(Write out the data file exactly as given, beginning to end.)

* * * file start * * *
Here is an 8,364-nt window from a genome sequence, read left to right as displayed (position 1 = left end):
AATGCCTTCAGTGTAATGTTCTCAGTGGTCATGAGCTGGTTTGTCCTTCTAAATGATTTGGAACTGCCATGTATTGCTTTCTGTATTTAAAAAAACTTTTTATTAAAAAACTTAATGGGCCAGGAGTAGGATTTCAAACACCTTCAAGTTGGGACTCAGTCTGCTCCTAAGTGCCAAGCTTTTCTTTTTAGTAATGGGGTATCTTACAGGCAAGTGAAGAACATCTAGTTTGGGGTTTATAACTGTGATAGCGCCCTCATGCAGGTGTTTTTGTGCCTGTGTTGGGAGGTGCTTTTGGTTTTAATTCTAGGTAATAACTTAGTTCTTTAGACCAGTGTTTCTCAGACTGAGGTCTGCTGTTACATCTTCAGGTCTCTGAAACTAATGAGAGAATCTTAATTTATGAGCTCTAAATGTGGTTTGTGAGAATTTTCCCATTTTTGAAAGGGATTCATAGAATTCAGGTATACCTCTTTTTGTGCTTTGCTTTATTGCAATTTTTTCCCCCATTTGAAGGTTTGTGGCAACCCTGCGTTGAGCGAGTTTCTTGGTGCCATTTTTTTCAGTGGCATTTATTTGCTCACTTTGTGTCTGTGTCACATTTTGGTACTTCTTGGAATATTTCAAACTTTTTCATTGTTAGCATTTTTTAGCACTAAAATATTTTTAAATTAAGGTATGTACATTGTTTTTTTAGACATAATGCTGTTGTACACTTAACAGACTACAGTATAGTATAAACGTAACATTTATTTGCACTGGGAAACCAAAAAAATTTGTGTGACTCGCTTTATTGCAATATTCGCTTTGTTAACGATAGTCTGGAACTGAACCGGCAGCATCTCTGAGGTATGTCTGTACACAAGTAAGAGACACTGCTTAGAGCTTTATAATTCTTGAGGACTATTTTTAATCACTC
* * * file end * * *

Here is an 8,364-nt window from a genome sequence, read left to right as displayed (position 1 = left end):
AATGCCTTCAGTGTAATGTTCTCAGTGGTCATGAGCTGGTTTGTCCTTCTAAATGATTTGGAACTGCCATGTATTGCTTTCTGTATTTAAAAAAACTTTTTATTAAAAAACTTAATGGGCCAGGAGTAGGATTTCAAACACCTTCAAGTTGGGACTCAGTCTGCTCCTAAGTGCCAAGCTTTTCTTTTTAGTAATGGGGTATCTTACAGGCAAGTGAAGAACATCTAGTTTGGGGTTTATAACTGTGATAGCGCCCTCATGCAGGTGTTTTTGTGCCTGTGTTGGGAGGTGCTTTTGGTTTTAATTCTAGGTAATAACTTAGTTCTTTAGACCAGTGTTTCTCAGACTGAGGTCTGCTGTTACATCTTCAGGTCTCTGAAACTAATGAGAGAATCTTAATTTATGAGCTCTAAATGTGGTTTGTGAGAATTTTCCCATTTTTGAAAGGGATTCATAGAATTCAGGTATACCTCTTTTTGTGCTTTGCTTTATTGCAATTTTTTCCCCCATTTGAAGGTTTGTGGCAACCCTGCGTTGAGCGAGTTTCTTGGTGCCATTTTTTTCAGTGGCATTTATTTGCTCACTTTGTGTCTGTGTCACATTTTGGTACTTCTTGGAATATTTCAAACTTTTTCATTGTTAGCATTTTTTAGCACTAAAATATTTTTAAATTAAGGTATGTACATTGTTTTTTTAGACATAATGCTGTTGTACACTTAACAGACTACAGTATAGTATAAACGTAACATTTATTTGCACTGGGAAACCAAAAAAATTTGTGTGACTCGCTTTATTGCAATATTCGCTTTGTTAACGATAGTCTGGAACTGAACCGGCAGCATCTCTGAGGTATGTCTGTACACAAGTAAGAGACACTGCTTAGAGCTTTATAATTCTTGAGGACTATTTTTAATCACTC